A scary thought: Internet pornography rooms at work
James Pacenza suffers post-traumatic stress disorder caused in part by watching his best friend call out to him after being shot, then dies while serving in Vietnam in 1969. Pacenza, by his own admission, admits to trying to self-medicate his Internet and sex addictions by spending time on the Internet viewing inappropriate Web sites even while at his desk at IBM.
In January 2003, Pacenza was observed by a co-worker visiting inappropriate Internet sites, viewing offensive material that was graphic, even pornographic. He was formally warned that he could lose his job if he continued to engage in sexual chat room conversations. Four months later while Pacenza was away from his desk, a co-worker hit a key to bring up the screen (a screen saver was showing). He saw a chat room session that, because this is a family newspaper, we can only describe as offensive and sexual in nature. The court opinion has more details lots more. Interestingly, how the co-worker happened to hit a key on Pacenzas keyboard is not discussed in the case. Pacenza was summarily fired despite a 15-year history with IBM.
So did James Pacenza acknowledge he had an Internet addiction problem? Did he assume responsibility for his inappropriate work place behavior? Did he ask for help with his well-documented sex addiction?No. Why assume responsibility for your own behavior when you can sue IBM for $5 million claiming the Internet sex addiction was caused by stress incurred during a horrific tour of duty in Vietnam a protected addiction that must be accommodated allowed under the Americans with Disability Act per Pacenza. Pacenza is not alone in claiming excessive Internet use is an uncontrollable addiction. A recent Stanford Medical School report concluded that 14 percent of Americans show addiction symptoms with regard to the Internet. In one extreme case a 24-year-old died after playing an online game nonstop for 86 hours. I wonder who his family sued? Sony? Controllable or uncontrollable, excessive Internet use is a growing problem.A Dr. David Greenfield of the University of Connecticut School of Medicine authored the 1999 book Virtual Addiction. He concludes compulsive Internet use is an addiction like alcoholism, drug abuse or pathological gambling. Fortunately, in my humble opinion, his is the minority view.To date neither Internet addiction nor sexual addiction involving the Internet like visiting adult chat rooms while at work are protected under the ADA. If they were, employers would have to provide work place accommodations for employees with those symptoms, which is a scary thought if you are an employer.Thats what Pacenza v. IBM is all about.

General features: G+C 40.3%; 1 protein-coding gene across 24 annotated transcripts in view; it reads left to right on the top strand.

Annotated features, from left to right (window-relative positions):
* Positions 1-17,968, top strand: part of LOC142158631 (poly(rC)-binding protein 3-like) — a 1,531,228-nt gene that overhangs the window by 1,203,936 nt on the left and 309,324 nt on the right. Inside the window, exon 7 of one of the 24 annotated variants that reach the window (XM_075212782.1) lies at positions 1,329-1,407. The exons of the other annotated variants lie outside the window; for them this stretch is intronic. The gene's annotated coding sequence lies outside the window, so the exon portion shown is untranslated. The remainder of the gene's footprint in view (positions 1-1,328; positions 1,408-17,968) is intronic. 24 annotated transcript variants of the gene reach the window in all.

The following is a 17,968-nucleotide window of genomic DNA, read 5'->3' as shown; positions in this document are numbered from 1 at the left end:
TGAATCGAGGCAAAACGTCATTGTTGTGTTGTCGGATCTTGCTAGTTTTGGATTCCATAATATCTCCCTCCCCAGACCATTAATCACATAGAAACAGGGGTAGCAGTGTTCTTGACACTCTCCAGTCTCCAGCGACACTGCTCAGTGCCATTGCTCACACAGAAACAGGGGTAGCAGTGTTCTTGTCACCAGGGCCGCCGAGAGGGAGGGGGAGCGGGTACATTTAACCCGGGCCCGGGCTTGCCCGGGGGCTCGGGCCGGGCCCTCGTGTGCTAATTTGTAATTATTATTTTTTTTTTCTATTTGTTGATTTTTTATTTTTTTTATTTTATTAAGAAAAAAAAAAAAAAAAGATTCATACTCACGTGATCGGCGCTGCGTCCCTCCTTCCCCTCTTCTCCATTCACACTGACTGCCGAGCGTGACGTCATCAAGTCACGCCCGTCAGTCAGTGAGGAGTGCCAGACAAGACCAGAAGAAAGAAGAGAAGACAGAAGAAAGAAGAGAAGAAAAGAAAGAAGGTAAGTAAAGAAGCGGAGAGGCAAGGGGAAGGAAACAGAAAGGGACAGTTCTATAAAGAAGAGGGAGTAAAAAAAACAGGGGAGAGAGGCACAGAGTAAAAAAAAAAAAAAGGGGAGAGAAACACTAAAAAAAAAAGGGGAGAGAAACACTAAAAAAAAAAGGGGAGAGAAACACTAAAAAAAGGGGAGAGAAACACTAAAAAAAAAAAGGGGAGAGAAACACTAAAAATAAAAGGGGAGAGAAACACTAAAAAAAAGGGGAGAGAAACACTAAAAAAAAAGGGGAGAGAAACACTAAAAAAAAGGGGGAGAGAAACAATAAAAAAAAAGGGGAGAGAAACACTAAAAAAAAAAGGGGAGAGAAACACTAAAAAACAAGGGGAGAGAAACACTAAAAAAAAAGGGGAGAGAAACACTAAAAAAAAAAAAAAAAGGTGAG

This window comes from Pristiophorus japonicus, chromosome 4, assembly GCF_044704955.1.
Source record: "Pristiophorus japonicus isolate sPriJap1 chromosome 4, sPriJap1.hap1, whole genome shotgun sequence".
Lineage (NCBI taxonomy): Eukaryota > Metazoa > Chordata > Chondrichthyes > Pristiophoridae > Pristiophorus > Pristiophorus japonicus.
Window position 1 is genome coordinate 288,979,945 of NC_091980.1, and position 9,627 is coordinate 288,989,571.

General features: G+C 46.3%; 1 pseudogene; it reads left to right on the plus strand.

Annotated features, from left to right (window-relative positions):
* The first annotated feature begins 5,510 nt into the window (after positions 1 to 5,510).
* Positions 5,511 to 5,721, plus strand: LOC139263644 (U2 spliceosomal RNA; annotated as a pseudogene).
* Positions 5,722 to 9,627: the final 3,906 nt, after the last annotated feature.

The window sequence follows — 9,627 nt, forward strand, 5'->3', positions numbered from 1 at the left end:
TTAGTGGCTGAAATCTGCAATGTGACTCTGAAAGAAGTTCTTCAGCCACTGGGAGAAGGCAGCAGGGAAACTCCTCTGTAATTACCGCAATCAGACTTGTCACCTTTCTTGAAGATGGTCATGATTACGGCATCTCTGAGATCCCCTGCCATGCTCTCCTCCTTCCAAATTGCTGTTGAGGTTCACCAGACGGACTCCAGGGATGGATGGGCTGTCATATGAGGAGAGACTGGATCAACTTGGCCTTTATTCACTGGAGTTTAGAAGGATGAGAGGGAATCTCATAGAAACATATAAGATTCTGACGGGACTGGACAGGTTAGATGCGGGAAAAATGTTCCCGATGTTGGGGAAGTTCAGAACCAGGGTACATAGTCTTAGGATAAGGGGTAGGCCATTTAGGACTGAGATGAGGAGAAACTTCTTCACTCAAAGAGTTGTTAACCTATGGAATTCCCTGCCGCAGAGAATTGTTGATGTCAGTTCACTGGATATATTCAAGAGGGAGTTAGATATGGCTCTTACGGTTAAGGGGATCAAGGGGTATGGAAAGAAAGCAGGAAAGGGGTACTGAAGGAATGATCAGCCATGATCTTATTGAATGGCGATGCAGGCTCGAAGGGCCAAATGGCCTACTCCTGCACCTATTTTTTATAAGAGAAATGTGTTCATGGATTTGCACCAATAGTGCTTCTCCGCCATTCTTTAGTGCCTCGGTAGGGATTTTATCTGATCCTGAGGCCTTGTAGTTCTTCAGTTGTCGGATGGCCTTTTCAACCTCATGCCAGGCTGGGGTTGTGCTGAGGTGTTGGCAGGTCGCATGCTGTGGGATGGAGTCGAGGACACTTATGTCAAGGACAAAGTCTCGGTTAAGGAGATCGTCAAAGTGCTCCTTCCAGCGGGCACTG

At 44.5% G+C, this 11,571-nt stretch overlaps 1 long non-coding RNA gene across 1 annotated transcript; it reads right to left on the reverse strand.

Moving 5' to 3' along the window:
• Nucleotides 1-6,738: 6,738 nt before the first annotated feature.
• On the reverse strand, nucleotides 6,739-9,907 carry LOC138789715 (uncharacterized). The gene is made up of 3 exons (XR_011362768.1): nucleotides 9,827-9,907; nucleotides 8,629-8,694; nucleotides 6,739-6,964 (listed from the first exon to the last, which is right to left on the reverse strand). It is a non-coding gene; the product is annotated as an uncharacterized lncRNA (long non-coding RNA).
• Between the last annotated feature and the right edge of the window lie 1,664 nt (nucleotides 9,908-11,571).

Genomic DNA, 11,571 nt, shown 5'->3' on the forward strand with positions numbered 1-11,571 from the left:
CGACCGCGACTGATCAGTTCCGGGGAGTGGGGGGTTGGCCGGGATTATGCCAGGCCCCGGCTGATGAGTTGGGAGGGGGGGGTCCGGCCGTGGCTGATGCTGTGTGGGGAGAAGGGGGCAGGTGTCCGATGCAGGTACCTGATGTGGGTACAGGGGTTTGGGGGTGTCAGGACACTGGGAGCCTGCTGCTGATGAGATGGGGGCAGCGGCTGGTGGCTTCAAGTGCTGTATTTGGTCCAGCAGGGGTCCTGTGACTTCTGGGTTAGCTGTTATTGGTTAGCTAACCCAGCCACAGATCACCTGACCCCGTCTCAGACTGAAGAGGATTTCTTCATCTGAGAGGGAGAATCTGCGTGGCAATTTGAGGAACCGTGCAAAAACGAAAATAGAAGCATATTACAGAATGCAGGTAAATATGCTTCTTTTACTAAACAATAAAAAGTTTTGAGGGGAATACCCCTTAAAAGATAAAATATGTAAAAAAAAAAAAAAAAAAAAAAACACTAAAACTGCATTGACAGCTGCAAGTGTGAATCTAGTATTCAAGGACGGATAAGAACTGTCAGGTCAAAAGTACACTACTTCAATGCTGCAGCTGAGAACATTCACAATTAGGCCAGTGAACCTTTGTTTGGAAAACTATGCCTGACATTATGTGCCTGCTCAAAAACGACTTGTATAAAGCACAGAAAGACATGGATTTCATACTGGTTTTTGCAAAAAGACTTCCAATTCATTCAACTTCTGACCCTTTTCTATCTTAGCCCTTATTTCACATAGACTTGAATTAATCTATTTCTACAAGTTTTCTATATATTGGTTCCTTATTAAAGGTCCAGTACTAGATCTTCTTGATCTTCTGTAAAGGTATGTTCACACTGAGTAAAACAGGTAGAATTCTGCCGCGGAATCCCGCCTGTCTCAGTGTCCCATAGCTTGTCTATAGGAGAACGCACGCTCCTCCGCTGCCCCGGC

IBM has filed a Motion for Summary Judgment. As I would expect, the preliminary ruling from the Federal Court in New York favors IBM, although as the attorneys involved in the case told us, its not over yet.If an employee must be allowed to self-medicate his or her psychological problems by visiting adult chat rooms while at work, it will be impossible to regulate Internet use in the workplace. Although it might make for a more interesting workplace, employers should not be accommodating sex addicts with chat room visits as an ADA-protected addiction.Jim Porter is an attorney with Porter Simon, with offices in Truckee, South Lake Tahoe and Reno. He is a mediator and was the Governor’s appointee to the Bipartisan McPherson Commission and the California Fair Political Practices Commission. He may be reached at firstname.lastname@example.org or at the firms web site http://www.portersimon.com. 2007
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